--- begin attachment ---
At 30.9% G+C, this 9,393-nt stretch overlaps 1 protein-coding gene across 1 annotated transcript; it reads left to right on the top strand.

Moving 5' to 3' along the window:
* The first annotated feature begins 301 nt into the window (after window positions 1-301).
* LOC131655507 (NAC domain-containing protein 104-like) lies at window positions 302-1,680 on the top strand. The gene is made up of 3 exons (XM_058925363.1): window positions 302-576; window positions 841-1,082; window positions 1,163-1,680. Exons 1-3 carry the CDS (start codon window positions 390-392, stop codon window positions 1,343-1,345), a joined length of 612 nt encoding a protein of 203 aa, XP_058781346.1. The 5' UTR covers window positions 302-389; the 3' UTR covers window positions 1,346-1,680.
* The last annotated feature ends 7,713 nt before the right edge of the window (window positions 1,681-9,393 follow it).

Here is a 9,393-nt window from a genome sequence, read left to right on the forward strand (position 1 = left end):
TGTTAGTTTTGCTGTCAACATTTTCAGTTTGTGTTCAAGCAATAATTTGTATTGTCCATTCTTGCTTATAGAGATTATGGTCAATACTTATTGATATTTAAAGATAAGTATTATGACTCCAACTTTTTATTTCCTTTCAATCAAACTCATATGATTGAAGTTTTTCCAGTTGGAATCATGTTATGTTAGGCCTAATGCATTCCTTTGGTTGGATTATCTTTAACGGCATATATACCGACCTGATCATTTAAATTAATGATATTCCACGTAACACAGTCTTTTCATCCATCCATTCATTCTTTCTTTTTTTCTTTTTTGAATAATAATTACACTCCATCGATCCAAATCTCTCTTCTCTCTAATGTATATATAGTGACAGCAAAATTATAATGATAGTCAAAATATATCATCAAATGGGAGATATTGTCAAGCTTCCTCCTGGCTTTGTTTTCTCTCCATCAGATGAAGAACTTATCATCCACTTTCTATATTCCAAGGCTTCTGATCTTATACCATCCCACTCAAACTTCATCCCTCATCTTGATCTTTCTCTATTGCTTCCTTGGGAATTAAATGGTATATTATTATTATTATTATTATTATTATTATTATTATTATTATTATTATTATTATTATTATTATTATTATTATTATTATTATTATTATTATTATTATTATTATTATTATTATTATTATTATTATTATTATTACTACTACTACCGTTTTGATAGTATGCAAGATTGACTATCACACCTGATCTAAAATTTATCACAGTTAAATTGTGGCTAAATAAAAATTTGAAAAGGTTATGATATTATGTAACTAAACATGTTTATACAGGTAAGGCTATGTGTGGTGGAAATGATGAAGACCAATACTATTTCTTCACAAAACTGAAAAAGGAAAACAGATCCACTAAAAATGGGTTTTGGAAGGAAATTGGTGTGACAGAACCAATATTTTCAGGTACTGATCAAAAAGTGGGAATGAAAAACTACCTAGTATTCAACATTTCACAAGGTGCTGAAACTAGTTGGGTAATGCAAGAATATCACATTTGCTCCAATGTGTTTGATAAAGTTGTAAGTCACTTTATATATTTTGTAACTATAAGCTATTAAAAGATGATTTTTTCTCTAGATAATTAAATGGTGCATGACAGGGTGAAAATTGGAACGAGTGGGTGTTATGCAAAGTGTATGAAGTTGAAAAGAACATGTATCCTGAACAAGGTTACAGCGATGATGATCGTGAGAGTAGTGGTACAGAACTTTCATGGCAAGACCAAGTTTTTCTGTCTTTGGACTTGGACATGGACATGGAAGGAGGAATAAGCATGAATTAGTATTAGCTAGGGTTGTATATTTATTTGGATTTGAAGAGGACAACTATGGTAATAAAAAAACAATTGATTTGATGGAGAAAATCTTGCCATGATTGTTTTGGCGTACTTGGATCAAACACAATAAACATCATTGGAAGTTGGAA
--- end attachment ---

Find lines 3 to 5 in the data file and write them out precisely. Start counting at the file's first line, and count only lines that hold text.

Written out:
* The first annotated feature begins 301 nt into the window (after window positions 1-301).
* LOC131655507 (NAC domain-containing protein 104-like) lies at window positions 302-1,680 on the top strand. The gene is made up of 3 exons (XM_058925363.1): window positions 302-576; window positions 841-1,082; window positions 1,163-1,680. Exons 1-3 carry the CDS (start codon window positions 390-392, stop codon window positions 1,343-1,345), a joined length of 612 nt encoding a protein of 203 aa, XP_058781346.1. The 5' UTR covers window positions 302-389; the 3' UTR covers window positions 1,346-1,680.
* The last annotated feature ends 7,713 nt before the right edge of the window (window positions 1,681-9,393 follow it).